It is estimated that over 400,000 people were in Lower Manhattan on 9/11 and in the months afterward. Fifteen years later, many survivors are experiencing symptoms of the same life-threatening medical and psychological conditions as the responders who worked in the recovery effort.
The 15th Anniversary was a milestone, especially for those of us who were impacted on September 11, 2001. As we gathered in New York City, at the Pentagon in Shanksville, PA, or in our local communities, we remembered the 2,977 innocent citizens who lost their lives that day.
My name is Mary Fetchet, and I am here with my husband Frank. I want to thank Senator Blumenthal for inviting us today to talk about a topic that is near and dear to our hearts. On 9/11, our 24 year old son Brad died when a commercial airline commandeered by terrorists was flown into the south tower of the World Trade Center in lower Manhattan. Brad was one of the 2,977 innocent citizens that were senselessly killed that day. In response to our loss, I founded Voices of September 11th, using my professional skills as a social worker to create an organization that provides long-term support services for families, responders and survivors, and to assist communities impacted by other traumatic events, many of whom are still suffering the consequences of a traumatic loss.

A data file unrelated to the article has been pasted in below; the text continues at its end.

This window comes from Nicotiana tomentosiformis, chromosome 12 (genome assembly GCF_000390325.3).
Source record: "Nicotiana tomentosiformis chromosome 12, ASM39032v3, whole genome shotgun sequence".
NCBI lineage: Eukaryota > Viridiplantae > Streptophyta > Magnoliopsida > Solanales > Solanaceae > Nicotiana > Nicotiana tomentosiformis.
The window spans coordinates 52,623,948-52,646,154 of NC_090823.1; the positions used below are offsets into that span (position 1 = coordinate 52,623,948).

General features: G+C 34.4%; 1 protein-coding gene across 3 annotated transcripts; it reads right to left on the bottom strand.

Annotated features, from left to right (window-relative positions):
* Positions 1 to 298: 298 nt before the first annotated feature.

This afternoon, the House Intelligence Committee released the now-declassified 28 pages from the 2002 official report, Joint Inquiry into Intelligence Community Activities Before and After the Terrorist Attacks of September 11, 2001. Over the years, many 9/11 family members and lawmakers have worked tirelessly to advocate for this information to be made available to the American public.
This morning the deadliest shooting in U.S. history occurred at a night club in Orlando, Florida. Recognizing that our membership resides around the country and abroad, we want to provide information in case you may have a loved one that was impacted by this tragic event.